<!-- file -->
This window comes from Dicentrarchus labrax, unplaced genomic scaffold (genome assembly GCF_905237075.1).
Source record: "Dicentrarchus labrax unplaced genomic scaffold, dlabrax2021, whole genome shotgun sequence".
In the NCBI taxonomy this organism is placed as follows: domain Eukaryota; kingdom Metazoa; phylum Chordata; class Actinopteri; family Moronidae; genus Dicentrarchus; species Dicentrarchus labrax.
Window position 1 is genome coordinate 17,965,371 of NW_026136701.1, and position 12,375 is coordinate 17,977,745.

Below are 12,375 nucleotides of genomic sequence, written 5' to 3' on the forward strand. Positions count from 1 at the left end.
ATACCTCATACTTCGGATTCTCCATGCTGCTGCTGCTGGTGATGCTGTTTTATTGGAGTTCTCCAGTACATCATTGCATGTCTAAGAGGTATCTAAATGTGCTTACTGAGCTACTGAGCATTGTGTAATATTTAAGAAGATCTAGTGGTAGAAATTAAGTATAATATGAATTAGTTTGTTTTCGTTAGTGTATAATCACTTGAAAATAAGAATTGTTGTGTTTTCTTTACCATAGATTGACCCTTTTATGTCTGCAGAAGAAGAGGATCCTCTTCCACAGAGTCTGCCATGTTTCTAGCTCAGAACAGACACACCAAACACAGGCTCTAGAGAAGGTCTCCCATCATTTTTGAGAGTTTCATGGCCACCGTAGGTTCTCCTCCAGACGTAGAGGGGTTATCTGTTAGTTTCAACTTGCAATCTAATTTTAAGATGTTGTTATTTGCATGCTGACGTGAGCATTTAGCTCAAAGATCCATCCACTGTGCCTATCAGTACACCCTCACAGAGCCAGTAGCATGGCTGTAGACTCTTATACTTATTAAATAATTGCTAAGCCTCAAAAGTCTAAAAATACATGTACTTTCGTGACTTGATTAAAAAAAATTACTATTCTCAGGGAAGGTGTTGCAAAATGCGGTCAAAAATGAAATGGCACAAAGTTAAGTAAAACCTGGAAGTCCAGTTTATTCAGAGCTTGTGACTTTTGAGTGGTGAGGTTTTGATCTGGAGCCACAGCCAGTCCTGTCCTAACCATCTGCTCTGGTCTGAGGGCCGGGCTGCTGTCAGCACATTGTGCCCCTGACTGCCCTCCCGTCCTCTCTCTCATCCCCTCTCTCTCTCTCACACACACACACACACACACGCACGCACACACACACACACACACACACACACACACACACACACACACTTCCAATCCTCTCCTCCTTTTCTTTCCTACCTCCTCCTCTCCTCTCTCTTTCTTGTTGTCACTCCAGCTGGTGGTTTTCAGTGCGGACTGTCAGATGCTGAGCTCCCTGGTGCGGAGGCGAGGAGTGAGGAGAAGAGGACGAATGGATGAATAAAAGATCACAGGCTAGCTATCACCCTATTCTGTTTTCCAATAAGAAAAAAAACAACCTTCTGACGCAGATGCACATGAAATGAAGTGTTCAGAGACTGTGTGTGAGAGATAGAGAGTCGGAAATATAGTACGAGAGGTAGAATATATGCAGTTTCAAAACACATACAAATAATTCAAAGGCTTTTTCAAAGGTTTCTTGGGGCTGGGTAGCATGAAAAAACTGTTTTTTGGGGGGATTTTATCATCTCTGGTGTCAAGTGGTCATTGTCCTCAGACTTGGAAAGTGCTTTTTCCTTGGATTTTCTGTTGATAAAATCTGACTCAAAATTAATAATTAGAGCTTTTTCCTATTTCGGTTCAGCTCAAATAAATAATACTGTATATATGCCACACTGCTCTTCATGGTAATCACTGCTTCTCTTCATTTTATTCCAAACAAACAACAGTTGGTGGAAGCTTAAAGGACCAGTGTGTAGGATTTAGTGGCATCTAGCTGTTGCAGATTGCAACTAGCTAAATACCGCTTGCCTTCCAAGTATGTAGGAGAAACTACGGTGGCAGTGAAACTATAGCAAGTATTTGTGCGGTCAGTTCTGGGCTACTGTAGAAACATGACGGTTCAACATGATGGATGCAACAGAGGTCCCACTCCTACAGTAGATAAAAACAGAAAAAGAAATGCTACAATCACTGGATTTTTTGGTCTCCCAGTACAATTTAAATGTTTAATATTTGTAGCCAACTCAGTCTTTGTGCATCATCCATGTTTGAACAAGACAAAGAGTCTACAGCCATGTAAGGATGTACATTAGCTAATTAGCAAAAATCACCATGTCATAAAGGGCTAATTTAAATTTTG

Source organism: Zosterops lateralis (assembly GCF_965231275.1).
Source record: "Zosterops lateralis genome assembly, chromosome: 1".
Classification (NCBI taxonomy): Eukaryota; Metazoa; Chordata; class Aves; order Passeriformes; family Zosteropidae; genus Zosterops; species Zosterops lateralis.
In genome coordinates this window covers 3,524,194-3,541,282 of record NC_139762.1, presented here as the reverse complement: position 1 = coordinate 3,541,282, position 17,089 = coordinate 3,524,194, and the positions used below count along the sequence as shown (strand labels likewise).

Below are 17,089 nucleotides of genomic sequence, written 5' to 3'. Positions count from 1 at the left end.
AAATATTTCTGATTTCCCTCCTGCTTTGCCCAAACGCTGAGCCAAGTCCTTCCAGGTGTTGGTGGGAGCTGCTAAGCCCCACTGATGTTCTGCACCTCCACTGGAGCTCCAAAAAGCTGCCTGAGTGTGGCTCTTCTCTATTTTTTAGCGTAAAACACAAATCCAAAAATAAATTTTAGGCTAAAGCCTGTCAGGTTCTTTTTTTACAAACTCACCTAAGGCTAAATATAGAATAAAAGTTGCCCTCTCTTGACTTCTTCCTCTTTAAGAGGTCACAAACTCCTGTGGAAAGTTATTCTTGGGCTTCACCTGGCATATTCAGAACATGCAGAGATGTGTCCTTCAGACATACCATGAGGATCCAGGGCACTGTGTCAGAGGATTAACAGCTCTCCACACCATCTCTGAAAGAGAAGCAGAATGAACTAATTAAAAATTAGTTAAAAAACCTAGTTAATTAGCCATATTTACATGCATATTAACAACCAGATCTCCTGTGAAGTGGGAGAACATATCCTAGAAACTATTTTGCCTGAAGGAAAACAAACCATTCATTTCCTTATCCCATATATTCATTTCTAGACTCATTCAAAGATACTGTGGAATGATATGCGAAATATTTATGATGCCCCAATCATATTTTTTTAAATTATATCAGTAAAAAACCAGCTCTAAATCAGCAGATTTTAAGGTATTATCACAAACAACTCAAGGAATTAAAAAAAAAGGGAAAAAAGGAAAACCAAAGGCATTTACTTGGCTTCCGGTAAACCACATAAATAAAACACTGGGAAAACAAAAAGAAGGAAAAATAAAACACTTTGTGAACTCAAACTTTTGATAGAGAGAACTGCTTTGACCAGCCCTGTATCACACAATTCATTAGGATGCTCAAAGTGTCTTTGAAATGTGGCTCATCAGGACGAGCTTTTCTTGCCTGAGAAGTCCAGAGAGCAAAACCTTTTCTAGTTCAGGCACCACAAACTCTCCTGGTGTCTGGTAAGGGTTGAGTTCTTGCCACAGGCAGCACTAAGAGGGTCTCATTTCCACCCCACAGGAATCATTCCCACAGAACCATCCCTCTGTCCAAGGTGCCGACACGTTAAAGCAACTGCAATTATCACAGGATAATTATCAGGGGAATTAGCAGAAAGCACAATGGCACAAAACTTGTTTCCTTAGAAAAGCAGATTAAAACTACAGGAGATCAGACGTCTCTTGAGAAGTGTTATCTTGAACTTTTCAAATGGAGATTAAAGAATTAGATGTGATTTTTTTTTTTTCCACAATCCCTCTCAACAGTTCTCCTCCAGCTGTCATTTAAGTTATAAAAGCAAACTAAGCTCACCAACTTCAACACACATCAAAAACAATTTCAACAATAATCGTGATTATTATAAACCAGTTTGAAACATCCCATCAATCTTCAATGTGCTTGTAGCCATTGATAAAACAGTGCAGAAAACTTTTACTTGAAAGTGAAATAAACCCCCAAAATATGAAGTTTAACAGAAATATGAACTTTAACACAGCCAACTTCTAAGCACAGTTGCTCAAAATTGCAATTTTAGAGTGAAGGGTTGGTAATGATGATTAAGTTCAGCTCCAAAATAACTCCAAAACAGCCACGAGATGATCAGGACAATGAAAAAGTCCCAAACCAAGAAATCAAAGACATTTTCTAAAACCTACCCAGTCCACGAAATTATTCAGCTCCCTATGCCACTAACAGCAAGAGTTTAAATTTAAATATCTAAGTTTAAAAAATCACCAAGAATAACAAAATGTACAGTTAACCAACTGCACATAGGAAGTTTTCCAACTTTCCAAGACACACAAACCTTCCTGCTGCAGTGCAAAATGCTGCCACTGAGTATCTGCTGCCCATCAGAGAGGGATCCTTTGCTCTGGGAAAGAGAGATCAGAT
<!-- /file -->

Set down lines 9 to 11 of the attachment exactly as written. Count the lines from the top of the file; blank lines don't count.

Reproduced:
Classification (NCBI taxonomy): Eukaryota; Metazoa; Chordata; class Aves; order Passeriformes; family Zosteropidae; genus Zosterops; species Zosterops lateralis.
In genome coordinates this window covers 3,524,194-3,541,282 of record NC_139762.1, presented here as the reverse complement: position 1 = coordinate 3,541,282, position 17,089 = coordinate 3,524,194, and the positions used below count along the sequence as shown (strand labels likewise).

Below are 17,089 nucleotides of genomic sequence, written 5' to 3'. Positions count from 1 at the left end.